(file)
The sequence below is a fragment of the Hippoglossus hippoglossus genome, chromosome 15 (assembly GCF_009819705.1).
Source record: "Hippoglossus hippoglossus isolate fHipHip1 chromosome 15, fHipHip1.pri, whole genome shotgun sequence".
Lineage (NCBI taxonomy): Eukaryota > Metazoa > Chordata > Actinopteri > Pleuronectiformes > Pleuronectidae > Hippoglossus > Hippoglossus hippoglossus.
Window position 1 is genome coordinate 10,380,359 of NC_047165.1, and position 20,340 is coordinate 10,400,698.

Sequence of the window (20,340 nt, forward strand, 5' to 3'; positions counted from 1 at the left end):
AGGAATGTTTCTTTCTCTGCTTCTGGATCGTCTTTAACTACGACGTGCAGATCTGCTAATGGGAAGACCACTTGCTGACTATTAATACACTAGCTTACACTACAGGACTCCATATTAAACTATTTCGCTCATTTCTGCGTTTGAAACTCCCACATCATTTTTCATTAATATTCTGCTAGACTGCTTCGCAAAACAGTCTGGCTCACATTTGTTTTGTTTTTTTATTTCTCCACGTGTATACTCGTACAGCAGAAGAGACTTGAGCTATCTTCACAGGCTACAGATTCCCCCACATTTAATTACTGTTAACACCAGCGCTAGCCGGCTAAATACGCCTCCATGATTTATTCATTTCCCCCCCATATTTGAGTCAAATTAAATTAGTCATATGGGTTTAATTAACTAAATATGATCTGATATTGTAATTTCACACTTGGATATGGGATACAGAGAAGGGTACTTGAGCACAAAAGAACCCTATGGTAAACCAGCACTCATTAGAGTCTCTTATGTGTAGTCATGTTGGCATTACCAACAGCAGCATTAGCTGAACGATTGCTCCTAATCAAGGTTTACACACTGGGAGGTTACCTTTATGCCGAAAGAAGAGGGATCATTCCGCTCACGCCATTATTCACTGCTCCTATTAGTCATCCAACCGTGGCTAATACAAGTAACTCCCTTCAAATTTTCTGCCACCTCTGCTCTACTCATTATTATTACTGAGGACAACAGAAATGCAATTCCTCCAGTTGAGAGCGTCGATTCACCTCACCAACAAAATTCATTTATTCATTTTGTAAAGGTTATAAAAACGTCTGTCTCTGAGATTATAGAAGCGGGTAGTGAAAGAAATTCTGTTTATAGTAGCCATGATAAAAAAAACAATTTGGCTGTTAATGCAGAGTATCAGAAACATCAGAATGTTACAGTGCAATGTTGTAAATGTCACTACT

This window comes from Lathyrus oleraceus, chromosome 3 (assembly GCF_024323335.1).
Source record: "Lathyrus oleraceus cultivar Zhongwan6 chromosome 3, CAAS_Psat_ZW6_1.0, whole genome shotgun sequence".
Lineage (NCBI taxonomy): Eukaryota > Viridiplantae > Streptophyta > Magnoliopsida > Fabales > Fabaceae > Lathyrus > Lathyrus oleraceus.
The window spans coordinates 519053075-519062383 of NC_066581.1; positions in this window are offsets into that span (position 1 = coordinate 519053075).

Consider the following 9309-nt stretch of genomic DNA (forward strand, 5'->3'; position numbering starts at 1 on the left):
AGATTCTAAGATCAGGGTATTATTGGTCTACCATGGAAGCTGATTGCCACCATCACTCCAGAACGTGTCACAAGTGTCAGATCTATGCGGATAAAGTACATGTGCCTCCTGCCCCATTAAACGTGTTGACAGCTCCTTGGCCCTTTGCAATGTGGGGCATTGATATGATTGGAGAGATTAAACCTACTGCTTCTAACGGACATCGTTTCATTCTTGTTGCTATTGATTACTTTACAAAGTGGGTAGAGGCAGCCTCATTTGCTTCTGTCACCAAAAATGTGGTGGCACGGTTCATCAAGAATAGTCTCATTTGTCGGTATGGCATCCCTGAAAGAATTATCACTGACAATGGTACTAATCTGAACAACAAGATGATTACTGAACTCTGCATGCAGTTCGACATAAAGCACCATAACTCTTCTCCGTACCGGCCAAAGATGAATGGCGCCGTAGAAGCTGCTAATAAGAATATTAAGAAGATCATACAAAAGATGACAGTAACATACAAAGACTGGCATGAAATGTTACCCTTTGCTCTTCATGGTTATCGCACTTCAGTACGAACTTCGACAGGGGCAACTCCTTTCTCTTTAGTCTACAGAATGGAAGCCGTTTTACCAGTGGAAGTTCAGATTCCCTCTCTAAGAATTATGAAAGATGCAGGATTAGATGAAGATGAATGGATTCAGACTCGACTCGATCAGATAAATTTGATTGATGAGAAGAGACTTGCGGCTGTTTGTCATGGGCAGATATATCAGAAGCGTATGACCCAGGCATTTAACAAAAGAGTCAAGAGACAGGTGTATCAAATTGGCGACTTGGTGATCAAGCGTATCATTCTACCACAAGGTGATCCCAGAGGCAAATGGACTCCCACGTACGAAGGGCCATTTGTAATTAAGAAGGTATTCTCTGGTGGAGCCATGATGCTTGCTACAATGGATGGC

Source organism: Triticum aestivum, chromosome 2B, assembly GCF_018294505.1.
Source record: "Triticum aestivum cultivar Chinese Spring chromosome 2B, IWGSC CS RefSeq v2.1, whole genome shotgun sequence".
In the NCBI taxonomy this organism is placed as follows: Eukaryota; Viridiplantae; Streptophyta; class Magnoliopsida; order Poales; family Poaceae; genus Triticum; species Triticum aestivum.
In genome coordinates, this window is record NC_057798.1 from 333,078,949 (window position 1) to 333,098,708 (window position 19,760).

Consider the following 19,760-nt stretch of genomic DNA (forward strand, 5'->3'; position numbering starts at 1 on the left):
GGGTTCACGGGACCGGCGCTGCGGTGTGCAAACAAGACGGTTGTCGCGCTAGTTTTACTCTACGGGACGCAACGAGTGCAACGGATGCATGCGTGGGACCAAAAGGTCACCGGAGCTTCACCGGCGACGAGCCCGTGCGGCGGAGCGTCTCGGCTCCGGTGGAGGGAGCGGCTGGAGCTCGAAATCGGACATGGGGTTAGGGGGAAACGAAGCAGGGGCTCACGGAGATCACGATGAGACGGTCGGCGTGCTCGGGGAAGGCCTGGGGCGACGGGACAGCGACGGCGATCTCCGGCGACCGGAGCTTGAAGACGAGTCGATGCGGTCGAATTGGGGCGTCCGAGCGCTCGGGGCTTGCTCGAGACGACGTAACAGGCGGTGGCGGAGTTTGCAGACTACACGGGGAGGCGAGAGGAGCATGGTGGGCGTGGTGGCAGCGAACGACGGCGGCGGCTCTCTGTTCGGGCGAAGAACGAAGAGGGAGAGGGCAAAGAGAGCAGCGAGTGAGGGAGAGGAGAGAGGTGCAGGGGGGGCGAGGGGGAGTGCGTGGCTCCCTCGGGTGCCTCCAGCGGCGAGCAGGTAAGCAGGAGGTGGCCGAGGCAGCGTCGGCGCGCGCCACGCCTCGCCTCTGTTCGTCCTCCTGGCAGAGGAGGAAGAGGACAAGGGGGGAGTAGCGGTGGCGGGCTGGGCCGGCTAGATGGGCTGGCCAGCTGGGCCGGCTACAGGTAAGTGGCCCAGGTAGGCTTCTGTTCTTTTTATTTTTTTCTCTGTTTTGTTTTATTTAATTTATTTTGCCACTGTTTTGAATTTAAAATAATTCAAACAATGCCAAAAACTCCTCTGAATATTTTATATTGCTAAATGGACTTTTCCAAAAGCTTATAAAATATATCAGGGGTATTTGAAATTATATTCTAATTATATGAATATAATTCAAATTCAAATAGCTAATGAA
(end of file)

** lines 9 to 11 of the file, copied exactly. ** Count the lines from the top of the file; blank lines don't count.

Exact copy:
Lineage (NCBI taxonomy): Eukaryota > Viridiplantae > Streptophyta > Magnoliopsida > Fabales > Fabaceae > Lathyrus > Lathyrus oleraceus.
The window spans coordinates 519053075-519062383 of NC_066581.1; positions in this window are offsets into that span (position 1 = coordinate 519053075).

Consider the following 9309-nt stretch of genomic DNA (forward strand, 5'->3'; position numbering starts at 1 on the left):